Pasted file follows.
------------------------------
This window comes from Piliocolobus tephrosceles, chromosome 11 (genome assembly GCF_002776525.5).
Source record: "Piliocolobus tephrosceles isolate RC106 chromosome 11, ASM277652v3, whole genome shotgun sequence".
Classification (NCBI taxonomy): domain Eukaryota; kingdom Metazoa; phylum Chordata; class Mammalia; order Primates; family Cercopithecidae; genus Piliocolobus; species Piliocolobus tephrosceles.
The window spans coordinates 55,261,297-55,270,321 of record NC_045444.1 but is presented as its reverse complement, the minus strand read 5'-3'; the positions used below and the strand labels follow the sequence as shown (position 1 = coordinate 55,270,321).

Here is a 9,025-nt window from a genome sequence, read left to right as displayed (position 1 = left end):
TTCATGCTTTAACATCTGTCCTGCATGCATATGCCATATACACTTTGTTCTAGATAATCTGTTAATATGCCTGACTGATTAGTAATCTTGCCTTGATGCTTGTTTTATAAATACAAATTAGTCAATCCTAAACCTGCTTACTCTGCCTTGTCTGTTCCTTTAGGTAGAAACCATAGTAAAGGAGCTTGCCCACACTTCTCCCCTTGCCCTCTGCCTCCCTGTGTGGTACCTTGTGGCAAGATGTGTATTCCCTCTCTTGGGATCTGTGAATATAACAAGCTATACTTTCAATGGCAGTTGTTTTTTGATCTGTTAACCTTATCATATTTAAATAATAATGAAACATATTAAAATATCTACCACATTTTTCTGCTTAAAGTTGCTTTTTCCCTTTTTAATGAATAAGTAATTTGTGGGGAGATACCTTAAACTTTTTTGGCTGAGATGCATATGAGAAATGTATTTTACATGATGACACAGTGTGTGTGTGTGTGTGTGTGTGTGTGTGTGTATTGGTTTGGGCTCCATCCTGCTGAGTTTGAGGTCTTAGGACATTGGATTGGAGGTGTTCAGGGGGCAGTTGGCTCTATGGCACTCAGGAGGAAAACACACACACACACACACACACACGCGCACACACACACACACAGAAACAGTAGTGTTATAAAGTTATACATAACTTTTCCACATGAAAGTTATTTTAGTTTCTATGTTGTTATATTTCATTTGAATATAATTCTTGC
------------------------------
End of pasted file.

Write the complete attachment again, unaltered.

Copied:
This window comes from Piliocolobus tephrosceles, chromosome 11 (genome assembly GCF_002776525.5).
Source record: "Piliocolobus tephrosceles isolate RC106 chromosome 11, ASM277652v3, whole genome shotgun sequence".
Classification (NCBI taxonomy): domain Eukaryota; kingdom Metazoa; phylum Chordata; class Mammalia; order Primates; family Cercopithecidae; genus Piliocolobus; species Piliocolobus tephrosceles.
The window spans coordinates 55,261,297-55,270,321 of record NC_045444.1 but is presented as its reverse complement, the minus strand read 5'-3'; the positions used below and the strand labels follow the sequence as shown (position 1 = coordinate 55,270,321).

Here is a 9,025-nt window from a genome sequence, read left to right as displayed (position 1 = left end):
TTCATGCTTTAACATCTGTCCTGCATGCATATGCCATATACACTTTGTTCTAGATAATCTGTTAATATGCCTGACTGATTAGTAATCTTGCCTTGATGCTTGTTTTATAAATACAAATTAGTCAATCCTAAACCTGCTTACTCTGCCTTGTCTGTTCCTTTAGGTAGAAACCATAGTAAAGGAGCTTGCCCACACTTCTCCCCTTGCCCTCTGCCTCCCTGTGTGGTACCTTGTGGCAAGATGTGTATTCCCTCTCTTGGGATCTGTGAATATAACAAGCTATACTTTCAATGGCAGTTGTTTTTTGATCTGTTAACCTTATCATATTTAAATAATAATGAAACATATTAAAATATCTACCACATTTTTCTGCTTAAAGTTGCTTTTTCCCTTTTTAATGAATAAGTAATTTGTGGGGAGATACCTTAAACTTTTTTGGCTGAGATGCATATGAGAAATGTATTTTACATGATGACACAGTGTGTGTGTGTGTGTGTGTGTGTGTGTGTGTATTGGTTTGGGCTCCATCCTGCTGAGTTTGAGGTCTTAGGACATTGGATTGGAGGTGTTCAGGGGGCAGTTGGCTCTATGGCACTCAGGAGGAAAACACACACACACACACACACACACGCGCACACACACACACACAGAAACAGTAGTGTTATAAAGTTATACATAACTTTTCCACATGAAAGTTATTTTAGTTTCTATGTTGTTATATTTCATTTGAATATAATTCTTGC